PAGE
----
Italian President Carlo Azeglio Ciampi has spoken out for the first time about the controversial issue of Prime Minister Silvio Berlusconi's control over the nation's media, urging Parliament to draft a new media law that will guarantee impartial news coverage.
Ciampi also asked the prime minister himself to sign his official letter, in a move that is seen by many as a direct challenge to Berlusconi, the prime minister whose government controls RAI and who also owns the state broadcaster's only rival, Mediaset.
Controversy first erupted over the government's control of Italian state broadcaster RAI in March, after the parties in Berlusconi's coalition were awarded top managerial jobs at RAI1 and RAI2 as well as their influential news programmes, raising new fears that current affairs programming would be slanted in favour of the government.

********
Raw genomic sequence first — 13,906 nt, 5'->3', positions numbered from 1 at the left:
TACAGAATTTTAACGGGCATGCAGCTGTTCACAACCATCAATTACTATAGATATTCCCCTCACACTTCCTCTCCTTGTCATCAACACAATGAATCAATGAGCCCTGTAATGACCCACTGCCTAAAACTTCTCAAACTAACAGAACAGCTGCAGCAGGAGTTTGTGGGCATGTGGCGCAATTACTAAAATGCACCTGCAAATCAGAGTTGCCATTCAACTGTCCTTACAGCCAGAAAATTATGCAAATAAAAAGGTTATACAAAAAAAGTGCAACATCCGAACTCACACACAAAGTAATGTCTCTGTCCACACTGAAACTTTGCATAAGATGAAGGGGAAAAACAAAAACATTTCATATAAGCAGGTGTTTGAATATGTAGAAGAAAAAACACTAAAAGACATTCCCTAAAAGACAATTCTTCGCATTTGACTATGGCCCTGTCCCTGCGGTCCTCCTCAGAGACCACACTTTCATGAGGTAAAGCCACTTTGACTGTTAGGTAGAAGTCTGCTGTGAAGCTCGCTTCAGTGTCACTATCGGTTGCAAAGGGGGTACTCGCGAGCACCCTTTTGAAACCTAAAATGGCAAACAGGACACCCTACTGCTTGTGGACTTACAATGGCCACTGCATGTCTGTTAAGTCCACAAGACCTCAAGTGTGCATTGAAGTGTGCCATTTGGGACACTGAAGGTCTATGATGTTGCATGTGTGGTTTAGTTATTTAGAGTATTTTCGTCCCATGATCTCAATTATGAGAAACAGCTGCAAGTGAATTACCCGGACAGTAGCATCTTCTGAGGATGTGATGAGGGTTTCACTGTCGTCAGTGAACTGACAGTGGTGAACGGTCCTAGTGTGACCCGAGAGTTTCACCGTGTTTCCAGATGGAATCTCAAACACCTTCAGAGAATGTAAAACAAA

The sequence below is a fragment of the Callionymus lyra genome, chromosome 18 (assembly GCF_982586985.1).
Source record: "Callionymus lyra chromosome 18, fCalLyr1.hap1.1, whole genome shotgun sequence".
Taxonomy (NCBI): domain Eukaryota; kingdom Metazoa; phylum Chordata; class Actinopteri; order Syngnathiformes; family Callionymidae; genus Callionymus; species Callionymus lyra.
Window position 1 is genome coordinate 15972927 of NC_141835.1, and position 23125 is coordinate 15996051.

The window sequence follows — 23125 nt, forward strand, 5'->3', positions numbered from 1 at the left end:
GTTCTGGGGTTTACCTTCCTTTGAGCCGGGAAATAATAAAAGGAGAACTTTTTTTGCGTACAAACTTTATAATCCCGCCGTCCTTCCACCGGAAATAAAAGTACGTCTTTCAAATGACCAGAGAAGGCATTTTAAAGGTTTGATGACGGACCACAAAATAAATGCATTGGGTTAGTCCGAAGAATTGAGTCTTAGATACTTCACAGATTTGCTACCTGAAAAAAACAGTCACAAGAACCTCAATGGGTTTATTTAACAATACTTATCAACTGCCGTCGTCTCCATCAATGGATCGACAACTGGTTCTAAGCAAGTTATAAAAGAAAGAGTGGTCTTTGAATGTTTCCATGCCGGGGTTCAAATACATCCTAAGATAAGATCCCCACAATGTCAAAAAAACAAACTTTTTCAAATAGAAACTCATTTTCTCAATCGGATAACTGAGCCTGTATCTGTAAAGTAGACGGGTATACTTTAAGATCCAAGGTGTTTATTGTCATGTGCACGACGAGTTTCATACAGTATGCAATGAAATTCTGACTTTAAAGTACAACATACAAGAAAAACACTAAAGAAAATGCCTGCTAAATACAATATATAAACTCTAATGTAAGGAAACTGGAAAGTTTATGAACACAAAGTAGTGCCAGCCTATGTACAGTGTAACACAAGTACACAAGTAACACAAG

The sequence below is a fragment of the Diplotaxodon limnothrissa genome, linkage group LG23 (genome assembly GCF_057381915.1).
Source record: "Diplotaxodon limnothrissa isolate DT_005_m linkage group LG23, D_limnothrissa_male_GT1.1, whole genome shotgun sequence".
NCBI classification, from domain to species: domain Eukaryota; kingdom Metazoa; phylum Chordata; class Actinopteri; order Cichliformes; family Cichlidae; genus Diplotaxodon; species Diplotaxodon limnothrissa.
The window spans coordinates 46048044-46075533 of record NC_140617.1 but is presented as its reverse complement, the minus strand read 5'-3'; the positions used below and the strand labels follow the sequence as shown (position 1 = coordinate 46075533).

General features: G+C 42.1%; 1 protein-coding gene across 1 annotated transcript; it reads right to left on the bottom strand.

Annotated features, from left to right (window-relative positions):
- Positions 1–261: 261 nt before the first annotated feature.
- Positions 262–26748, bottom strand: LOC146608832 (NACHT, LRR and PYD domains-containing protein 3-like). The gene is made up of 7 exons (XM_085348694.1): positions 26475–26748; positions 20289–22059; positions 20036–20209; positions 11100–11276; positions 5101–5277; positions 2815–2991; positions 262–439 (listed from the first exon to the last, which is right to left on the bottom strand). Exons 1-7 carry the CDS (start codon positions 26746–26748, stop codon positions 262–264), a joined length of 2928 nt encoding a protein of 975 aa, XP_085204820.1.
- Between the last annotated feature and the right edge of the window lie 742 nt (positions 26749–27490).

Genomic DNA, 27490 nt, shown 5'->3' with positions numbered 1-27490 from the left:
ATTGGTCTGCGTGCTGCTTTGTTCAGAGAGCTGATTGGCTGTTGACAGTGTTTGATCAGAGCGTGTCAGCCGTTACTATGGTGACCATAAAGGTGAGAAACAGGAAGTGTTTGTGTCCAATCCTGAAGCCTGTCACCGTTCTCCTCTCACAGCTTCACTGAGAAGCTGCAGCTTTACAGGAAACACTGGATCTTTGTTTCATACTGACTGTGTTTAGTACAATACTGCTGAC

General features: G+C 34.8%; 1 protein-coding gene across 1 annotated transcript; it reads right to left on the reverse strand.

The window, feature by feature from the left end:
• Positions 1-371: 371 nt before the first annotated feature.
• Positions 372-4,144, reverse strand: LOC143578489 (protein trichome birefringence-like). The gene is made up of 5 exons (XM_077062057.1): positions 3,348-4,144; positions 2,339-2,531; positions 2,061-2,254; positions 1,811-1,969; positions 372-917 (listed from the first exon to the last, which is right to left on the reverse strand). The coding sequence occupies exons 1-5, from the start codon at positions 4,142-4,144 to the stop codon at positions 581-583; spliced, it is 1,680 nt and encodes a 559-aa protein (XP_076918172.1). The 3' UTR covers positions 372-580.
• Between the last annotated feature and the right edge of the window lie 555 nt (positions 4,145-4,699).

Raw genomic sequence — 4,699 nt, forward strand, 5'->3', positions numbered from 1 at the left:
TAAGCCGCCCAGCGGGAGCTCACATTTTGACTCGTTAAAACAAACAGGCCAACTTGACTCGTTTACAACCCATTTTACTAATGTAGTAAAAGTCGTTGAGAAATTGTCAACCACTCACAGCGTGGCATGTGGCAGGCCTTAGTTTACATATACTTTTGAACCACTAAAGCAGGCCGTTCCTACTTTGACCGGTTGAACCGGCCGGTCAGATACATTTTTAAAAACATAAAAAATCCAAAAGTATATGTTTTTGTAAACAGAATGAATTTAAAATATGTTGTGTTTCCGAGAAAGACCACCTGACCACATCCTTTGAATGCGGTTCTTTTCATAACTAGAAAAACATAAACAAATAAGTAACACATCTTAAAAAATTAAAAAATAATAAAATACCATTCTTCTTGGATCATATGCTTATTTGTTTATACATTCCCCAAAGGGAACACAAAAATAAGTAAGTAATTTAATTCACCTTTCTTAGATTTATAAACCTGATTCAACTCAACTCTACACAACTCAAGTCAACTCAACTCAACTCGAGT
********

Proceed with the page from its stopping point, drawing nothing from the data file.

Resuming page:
At the same time, the Italian Parliament passed Berlusconi's controversial law on conflict of interest. Although the centre-left opposition stormed out of Parliament before the vote in a sign of protest, votes from Berlusconi's centre-right coalition were sufficient in number for the law to be passed.
Barely one month later, critics' fears appeared to be grounded in reality when Berlusconi publicly said he would fire two of RAI's top anchormen and a popular satirical comedian who had been openly critical of his centre-right government on RAI programmes.